Do you ever get the feeling that it’s more popular to be a pessimist than an optimist?
Have you ever noticed how bearish financial forecasters seem smarter than those who are bullish? I first heard this point from Ron Baron at the Baron’s Investor Conference this year. Since then I’ve been paying special attention to it, both in the media and in life. Baron is right, it’s a recurring pattern – one that has me concerned.
My concern is that people are buying into this pessimistic way of life, yet my 35+ years of experience has found optimists to be significantly wealthier than those with a negative outlook. I believe those who are bullish have much more financial wealth than those who are bearish. Of course this is impossible to prove without surveys, studies, and diagrams, but it is a feeling I have nonetheless. I think it stems from human nature.
It is human nature to fear loss. In fact, the fear of loss is greater than the measure of greed for gain. In economics and decision theory, loss aversion refers to people’s tendency to strongly prefer avoiding losses to acquiring gains. Some studies suggest that losses are twice as powerful, psychologically, as gains. Loss aversion was first demonstrated by Amos Tversky and Daniel Kahneman, and most recently discussed in the book Thinking, Fast and Slow.
It is interesting that the emotion of fear of the loss of something is greater than the emotion of reward for a gain.
My sense from my “just paying attention to consumer behavior” meter is that books that forecast a negative future or a catastrophe and spread fear and turmoil out-sell books that are optimistic. Yet some of my favorite books express optimism about the future, look at abundance, advancements in medicine, health, financial success in independence, prosperity and happiness. You have heard “Bad News Sells”.
Forecasting, especially financial forecasting, is a skill investors want “experts” to be able to do. Like a professional baseball player, financial economists are the only profession I am aware of that pays a “top 1%” salary despite “missing the ball” most of the time.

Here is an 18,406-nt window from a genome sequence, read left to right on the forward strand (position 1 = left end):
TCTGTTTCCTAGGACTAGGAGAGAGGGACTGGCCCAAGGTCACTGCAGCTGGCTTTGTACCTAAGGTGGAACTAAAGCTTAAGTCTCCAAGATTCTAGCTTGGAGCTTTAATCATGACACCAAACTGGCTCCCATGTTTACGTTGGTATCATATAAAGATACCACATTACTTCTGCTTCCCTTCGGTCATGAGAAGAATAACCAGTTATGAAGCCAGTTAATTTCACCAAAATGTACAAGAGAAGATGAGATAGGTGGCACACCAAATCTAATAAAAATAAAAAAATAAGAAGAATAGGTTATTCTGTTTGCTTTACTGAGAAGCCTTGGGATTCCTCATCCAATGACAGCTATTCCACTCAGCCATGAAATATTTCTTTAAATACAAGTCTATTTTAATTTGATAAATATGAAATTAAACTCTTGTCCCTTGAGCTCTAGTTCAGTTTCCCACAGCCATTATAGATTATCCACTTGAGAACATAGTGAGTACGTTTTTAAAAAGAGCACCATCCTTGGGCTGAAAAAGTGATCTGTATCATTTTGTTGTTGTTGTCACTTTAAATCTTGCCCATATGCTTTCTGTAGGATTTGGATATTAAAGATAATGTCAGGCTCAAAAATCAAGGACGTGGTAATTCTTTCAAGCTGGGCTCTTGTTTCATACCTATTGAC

For example, the Wall Street Journal surveys top economists for their forecasts of interest rates, the economy, the markets, etc. Since 1982, the semi-annual forecasts for the actual direction of interest rates (not the specific rate, but just the direction) economists were wrong 40 out of 63 periods, or 63% of the time. You have better odds flipping a coin.
Why do forecasters tend to have a negative outlook? I think it is because you appear to be smarter or wiser when you have a pessimistic viewpoint. Again, “Bad News Sells”…
So why do people constantly look toward forecasters to predict the future? I think it is a learned behavior. I think it is pervasive in the media, the audience comes to expect the experts to forecast. Always keep in mind, forecasting is a difficult job – especially if you are predicting something in the future, or put a timeframe on your prediction.
So, what is an investor to do? Rather than spend time and energy on forecasts and looking for a consensus of opinions, spend time understanding a company – understand the business. What does the company do? How do they do it? What gives them an unfair advantage over their competition? How do they intend to sell more in the future, or do things faster, easier, quicker and cheaper, for the benefit of their customers/clients, and then the benefit of their owners/shareholders/stakeholders?
I believe the future is bright. Focusing on a bigger future is what optimists do. Like a muscle it needs to be constantly strengthened to overcome the loud noise of pessimism and fear. You need to train your eyes and mind to look for good news. Bad news sells. In my experience, investors who have embraced a positive or optimistic attitude more often came out on top.
I don’t foresee that changing anytime soon.
Thank you for being a client of Prosperion Financial Advisors.
https://prosperion.us/wp-content/uploads/2014/07/financial_forecasting.png426760Steve Boorenhttps://prosperion.us/wp-content/uploads/2017/02/whitelogosized.pngSteve Booren2014-07-11 14:39:412017-03-31 11:01:20Financial Forecasting (and Other Popular Myths)
The average American spends more than 85 hours per month watching TV. The same person will likely spend about 265 hours sleeping and 228 hours working. Know how much time they’ll spend working on their finances? About 1.8 minutes, (yes, that works out to 96 seconds) per day.